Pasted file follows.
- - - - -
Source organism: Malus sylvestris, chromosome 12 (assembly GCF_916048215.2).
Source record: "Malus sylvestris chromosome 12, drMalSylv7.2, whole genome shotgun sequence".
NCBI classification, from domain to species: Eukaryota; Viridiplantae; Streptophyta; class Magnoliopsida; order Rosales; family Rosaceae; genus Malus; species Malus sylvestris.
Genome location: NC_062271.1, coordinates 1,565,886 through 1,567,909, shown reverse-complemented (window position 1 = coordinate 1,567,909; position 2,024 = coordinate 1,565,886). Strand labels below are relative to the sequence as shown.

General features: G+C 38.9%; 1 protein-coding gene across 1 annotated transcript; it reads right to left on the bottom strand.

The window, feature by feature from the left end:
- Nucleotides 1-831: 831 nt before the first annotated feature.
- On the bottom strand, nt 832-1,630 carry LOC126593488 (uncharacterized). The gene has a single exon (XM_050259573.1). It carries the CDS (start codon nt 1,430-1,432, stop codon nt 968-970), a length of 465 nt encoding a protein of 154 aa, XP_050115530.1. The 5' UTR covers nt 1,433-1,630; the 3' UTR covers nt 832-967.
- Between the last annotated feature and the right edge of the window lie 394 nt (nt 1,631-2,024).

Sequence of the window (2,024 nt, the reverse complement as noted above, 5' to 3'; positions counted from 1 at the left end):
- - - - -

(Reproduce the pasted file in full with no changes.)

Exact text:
Source organism: Malus sylvestris, chromosome 12 (assembly GCF_916048215.2).
Source record: "Malus sylvestris chromosome 12, drMalSylv7.2, whole genome shotgun sequence".
NCBI classification, from domain to species: Eukaryota; Viridiplantae; Streptophyta; class Magnoliopsida; order Rosales; family Rosaceae; genus Malus; species Malus sylvestris.
Genome location: NC_062271.1, coordinates 1,565,886 through 1,567,909, shown reverse-complemented (window position 1 = coordinate 1,567,909; position 2,024 = coordinate 1,565,886). Strand labels below are relative to the sequence as shown.

General features: G+C 38.9%; 1 protein-coding gene across 1 annotated transcript; it reads right to left on the bottom strand.

The window, feature by feature from the left end:
- Nucleotides 1-831: 831 nt before the first annotated feature.
- On the bottom strand, nt 832-1,630 carry LOC126593488 (uncharacterized). The gene has a single exon (XM_050259573.1). It carries the CDS (start codon nt 1,430-1,432, stop codon nt 968-970), a length of 465 nt encoding a protein of 154 aa, XP_050115530.1. The 5' UTR covers nt 1,433-1,630; the 3' UTR covers nt 832-967.
- Between the last annotated feature and the right edge of the window lie 394 nt (nt 1,631-2,024).

Sequence of the window (2,024 nt, the reverse complement as noted above, 5' to 3'; positions counted from 1 at the left end):